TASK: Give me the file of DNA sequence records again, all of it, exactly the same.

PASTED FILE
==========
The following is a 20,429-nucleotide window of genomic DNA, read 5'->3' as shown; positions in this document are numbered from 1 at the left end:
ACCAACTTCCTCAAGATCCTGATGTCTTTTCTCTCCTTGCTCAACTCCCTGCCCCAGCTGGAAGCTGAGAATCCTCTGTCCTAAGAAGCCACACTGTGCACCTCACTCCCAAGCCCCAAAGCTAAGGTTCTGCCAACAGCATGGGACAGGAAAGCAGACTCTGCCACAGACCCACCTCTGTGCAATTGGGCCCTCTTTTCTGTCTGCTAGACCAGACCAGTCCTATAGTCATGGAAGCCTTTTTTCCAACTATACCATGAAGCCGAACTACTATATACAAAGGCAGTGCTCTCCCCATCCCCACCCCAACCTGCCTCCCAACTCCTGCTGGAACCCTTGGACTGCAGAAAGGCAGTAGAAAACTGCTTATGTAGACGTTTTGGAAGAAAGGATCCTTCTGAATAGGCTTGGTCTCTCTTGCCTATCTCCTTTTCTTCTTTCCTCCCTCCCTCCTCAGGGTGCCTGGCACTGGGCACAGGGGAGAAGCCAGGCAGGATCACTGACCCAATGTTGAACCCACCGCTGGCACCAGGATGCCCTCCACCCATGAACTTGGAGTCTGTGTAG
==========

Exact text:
The following is a 20,429-nucleotide window of genomic DNA, read 5'->3' as shown; positions in this document are numbered from 1 at the left end:
ACCAACTTCCTCAAGATCCTGATGTCTTTTCTCTCCTTGCTCAACTCCCTGCCCCAGCTGGAAGCTGAGAATCCTCTGTCCTAAGAAGCCACACTGTGCACCTCACTCCCAAGCCCCAAAGCTAAGGTTCTGCCAACAGCATGGGACAGGAAAGCAGACTCTGCCACAGACCCACCTCTGTGCAATTGGGCCCTCTTTTCTGTCTGCTAGACCAGACCAGTCCTATAGTCATGGAAGCCTTTTTTCCAACTATACCATGAAGCCGAACTACTATATACAAAGGCAGTGCTCTCCCCATCCCCACCCCAACCTGCCTCCCAACTCCTGCTGGAACCCTTGGACTGCAGAAAGGCAGTAGAAAACTGCTTATGTAGACGTTTTGGAAGAAAGGATCCTTCTGAATAGGCTTGGTCTCTCTTGCCTATCTCCTTTTCTTCTTTCCTCCCTCCCTCCTCAGGGTGCCTGGCACTGGGCACAGGGGAGAAGCCAGGCAGGATCACTGACCCAATGTTGAACCCACCGCTGGCACCAGGATGCCCTCCACCCATGAACTTGGAGTCTGTGTAG